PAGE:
Simultaneous Mucosal and Small Bowel Angioedema Due to Captopril

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Abstract

ABSTRACT:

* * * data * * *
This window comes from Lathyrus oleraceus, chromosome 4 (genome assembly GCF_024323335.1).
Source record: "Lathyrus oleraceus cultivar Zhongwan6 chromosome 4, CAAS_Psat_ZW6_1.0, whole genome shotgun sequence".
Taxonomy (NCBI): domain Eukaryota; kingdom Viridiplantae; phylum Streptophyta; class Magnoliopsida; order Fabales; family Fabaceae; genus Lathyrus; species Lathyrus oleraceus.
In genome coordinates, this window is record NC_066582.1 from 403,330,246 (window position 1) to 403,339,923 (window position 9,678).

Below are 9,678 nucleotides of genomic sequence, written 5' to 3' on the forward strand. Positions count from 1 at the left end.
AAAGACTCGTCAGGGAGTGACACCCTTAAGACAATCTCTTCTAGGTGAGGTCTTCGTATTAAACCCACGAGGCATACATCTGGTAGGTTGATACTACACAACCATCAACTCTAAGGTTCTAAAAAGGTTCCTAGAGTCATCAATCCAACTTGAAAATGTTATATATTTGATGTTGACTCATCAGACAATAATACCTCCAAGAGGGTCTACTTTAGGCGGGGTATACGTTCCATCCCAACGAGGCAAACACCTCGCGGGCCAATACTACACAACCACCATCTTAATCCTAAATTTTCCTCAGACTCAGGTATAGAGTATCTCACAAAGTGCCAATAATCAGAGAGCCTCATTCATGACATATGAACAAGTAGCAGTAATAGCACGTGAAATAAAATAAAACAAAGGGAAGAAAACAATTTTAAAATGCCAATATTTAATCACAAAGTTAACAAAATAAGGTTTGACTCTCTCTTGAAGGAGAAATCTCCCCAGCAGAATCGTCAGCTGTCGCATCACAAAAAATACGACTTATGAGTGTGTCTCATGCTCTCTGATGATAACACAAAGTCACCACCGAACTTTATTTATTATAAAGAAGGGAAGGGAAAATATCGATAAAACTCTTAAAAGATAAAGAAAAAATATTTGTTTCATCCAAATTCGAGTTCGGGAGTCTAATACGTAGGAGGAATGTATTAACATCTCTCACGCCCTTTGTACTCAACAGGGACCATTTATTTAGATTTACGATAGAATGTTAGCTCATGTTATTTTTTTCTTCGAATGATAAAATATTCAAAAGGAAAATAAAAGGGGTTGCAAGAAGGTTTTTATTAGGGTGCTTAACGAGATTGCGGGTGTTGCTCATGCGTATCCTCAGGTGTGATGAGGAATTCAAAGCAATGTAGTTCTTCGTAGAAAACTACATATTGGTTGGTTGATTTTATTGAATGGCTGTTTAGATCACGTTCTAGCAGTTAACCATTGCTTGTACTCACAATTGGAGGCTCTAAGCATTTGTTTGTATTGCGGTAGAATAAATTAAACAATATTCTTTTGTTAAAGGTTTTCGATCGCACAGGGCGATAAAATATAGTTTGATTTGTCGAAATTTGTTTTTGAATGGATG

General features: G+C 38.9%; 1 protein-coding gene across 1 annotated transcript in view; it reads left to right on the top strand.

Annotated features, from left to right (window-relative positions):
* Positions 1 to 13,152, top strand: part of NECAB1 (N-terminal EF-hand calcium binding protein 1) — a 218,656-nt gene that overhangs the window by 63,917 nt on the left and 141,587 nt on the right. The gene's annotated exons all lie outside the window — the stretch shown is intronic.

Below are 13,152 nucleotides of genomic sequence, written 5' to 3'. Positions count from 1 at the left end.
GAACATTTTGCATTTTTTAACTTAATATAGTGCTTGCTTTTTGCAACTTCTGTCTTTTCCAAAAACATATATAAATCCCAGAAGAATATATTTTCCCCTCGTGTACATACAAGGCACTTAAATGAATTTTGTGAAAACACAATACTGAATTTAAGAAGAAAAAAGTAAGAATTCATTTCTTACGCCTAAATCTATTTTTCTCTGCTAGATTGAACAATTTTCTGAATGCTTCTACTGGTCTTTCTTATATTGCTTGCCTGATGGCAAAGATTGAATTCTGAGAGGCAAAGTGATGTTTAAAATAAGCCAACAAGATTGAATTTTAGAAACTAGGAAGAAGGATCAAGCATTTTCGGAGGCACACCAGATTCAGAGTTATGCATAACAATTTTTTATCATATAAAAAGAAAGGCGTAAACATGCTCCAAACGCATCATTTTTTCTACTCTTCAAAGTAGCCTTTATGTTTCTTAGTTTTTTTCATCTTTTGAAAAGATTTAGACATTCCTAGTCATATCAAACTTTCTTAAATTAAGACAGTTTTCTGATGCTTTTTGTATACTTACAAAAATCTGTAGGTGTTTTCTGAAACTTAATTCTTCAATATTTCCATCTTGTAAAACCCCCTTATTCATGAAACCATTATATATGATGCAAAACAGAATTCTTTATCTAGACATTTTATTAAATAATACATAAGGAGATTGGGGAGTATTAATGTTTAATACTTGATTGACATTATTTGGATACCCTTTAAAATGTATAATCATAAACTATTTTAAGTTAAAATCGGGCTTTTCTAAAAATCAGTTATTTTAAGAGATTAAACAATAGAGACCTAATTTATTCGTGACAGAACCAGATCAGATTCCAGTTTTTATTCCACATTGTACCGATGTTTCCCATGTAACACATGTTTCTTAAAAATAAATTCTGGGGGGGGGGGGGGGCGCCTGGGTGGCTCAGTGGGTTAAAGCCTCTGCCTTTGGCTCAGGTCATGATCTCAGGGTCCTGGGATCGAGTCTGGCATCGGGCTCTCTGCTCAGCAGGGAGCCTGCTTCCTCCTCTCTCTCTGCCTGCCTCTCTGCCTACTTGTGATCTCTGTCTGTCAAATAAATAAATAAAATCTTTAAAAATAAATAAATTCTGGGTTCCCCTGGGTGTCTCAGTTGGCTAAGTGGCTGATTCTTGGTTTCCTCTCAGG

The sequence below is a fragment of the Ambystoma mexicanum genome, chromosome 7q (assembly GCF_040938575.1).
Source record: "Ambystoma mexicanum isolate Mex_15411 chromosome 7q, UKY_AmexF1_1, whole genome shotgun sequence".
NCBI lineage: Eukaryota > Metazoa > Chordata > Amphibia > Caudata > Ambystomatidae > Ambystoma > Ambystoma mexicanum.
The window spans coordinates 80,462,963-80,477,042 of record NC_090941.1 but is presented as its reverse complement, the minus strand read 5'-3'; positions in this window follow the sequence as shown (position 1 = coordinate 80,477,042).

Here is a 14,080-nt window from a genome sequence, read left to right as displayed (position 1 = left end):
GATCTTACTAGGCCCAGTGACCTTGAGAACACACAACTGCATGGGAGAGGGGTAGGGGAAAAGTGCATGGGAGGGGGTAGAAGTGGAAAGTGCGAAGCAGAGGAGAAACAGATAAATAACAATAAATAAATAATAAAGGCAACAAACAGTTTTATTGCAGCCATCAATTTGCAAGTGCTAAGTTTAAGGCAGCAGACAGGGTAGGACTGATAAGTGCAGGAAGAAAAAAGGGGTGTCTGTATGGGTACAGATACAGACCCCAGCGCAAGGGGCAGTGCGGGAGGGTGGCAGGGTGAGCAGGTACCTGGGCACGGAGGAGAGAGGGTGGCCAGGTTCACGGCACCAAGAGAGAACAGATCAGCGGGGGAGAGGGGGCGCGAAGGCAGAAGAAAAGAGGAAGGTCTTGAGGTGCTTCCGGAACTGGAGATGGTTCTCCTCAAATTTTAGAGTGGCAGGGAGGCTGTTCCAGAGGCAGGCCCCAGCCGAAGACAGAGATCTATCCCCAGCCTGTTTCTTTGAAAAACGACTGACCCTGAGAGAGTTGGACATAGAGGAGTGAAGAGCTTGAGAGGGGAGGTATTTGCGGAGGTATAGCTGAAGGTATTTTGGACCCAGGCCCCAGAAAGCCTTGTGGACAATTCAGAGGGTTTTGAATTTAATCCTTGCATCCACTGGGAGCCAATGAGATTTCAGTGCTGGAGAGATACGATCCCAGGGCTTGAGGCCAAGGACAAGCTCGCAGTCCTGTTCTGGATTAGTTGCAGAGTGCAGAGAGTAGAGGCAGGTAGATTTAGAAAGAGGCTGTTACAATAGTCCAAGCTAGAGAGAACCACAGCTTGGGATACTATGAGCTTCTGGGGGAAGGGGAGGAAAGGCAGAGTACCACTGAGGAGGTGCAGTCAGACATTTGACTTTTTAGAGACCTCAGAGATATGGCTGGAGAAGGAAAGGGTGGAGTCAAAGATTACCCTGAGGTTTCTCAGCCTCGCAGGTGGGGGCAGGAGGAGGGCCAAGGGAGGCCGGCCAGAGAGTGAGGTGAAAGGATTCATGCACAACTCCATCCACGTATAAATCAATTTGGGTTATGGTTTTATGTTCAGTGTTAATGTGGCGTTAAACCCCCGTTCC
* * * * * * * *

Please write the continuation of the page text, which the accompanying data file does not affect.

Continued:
Although angiotensin-converting enzyme inhibitors (ACEIs) are well-known causes of orofacial angioedema, angioedema from these agents involving the bowel is not often considered. We report a case of simultaneous onset of small bowel and orofacial angioedema due to captopril. A 61-year-old black man with hypertension, coronary artery disease, and congestive heart failure had been treated with captopril for 5 years. He had sudden swelling of the lips, face, and tongue, followed by nausea, emesis, abdominal pain, and diarrhea. Other medications included aspirin, indomethacin, allopurinol, colchicine, and nifedipine. Examination showed swelling of the tongue, buccal mucosa, and neck; he also had midabdominal tenderness but no respiratory distress. Laboratory data were normal. A Clesterase inhibitor level was normal. An ileus pattern was present on abdominal x-ray film. Angioedema was diagnosed, and all signs and symptoms resolved in 24 hours after captopril was discontinued. Clinicians need to be vigilant for bowel involvement from ACEI angioedema.

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